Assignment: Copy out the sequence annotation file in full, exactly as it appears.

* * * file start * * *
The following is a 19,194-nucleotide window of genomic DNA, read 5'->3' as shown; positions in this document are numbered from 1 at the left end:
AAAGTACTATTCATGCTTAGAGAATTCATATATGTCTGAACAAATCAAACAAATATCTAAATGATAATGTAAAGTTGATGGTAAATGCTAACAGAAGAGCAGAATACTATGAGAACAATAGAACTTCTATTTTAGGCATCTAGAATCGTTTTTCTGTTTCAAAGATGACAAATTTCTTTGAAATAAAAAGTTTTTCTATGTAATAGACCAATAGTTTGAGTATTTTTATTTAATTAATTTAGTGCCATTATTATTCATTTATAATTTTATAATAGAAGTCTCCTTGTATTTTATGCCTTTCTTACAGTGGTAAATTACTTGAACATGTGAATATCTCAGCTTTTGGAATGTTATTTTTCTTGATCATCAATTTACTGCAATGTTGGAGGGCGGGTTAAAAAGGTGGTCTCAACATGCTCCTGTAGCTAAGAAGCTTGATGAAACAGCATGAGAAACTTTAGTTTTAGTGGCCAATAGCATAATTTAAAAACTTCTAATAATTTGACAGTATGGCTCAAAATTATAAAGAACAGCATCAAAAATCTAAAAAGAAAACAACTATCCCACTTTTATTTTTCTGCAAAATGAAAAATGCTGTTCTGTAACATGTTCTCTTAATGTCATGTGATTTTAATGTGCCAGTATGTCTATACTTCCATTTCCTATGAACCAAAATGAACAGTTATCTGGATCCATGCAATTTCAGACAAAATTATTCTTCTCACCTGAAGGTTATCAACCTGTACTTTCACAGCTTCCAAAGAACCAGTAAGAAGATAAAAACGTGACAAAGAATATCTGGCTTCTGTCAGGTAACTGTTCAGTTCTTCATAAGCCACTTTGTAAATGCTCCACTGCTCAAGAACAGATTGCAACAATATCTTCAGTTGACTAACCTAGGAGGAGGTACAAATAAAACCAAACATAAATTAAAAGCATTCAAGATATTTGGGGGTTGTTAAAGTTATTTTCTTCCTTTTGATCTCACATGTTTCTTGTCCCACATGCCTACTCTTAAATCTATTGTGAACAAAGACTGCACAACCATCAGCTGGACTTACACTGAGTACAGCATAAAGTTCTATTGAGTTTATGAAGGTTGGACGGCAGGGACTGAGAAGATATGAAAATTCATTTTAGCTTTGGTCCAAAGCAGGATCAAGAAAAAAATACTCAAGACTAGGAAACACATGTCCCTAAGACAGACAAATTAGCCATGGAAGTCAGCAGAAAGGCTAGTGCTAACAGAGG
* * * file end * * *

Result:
The following is a 19,194-nucleotide window of genomic DNA, read 5'->3' as shown; positions in this document are numbered from 1 at the left end:
AAAGTACTATTCATGCTTAGAGAATTCATATATGTCTGAACAAATCAAACAAATATCTAAATGATAATGTAAAGTTGATGGTAAATGCTAACAGAAGAGCAGAATACTATGAGAACAATAGAACTTCTATTTTAGGCATCTAGAATCGTTTTTCTGTTTCAAAGATGACAAATTTCTTTGAAATAAAAAGTTTTTCTATGTAATAGACCAATAGTTTGAGTATTTTTATTTAATTAATTTAGTGCCATTATTATTCATTTATAATTTTATAATAGAAGTCTCCTTGTATTTTATGCCTTTCTTACAGTGGTAAATTACTTGAACATGTGAATATCTCAGCTTTTGGAATGTTATTTTTCTTGATCATCAATTTACTGCAATGTTGGAGGGCGGGTTAAAAAGGTGGTCTCAACATGCTCCTGTAGCTAAGAAGCTTGATGAAACAGCATGAGAAACTTTAGTTTTAGTGGCCAATAGCATAATTTAAAAACTTCTAATAATTTGACAGTATGGCTCAAAATTATAAAGAACAGCATCAAAAATCTAAAAAGAAAACAACTATCCCACTTTTATTTTTCTGCAAAATGAAAAATGCTGTTCTGTAACATGTTCTCTTAATGTCATGTGATTTTAATGTGCCAGTATGTCTATACTTCCATTTCCTATGAACCAAAATGAACAGTTATCTGGATCCATGCAATTTCAGACAAAATTATTCTTCTCACCTGAAGGTTATCAACCTGTACTTTCACAGCTTCCAAAGAACCAGTAAGAAGATAAAAACGTGACAAAGAATATCTGGCTTCTGTCAGGTAACTGTTCAGTTCTTCATAAGCCACTTTGTAAATGCTCCACTGCTCAAGAACAGATTGCAACAATATCTTCAGTTGACTAACCTAGGAGGAGGTACAAATAAAACCAAACATAAATTAAAAGCATTCAAGATATTTGGGGGTTGTTAAAGTTATTTTCTTCCTTTTGATCTCACATGTTTCTTGTCCCACATGCCTACTCTTAAATCTATTGTGAACAAAGACTGCACAACCATCAGCTGGACTTACACTGAGTACAGCATAAAGTTCTATTGAGTTTATGAAGGTTGGACGGCAGGGACTGAGAAGATATGAAAATTCATTTTAGCTTTGGTCCAAAGCAGGATCAAGAAAAAAATACTCAAGACTAGGAAACACATGTCCCTAAGACAGACAAATTAGCCATGGAAGTCAGCAGAAAGGCTAGTGCTAACAGAGG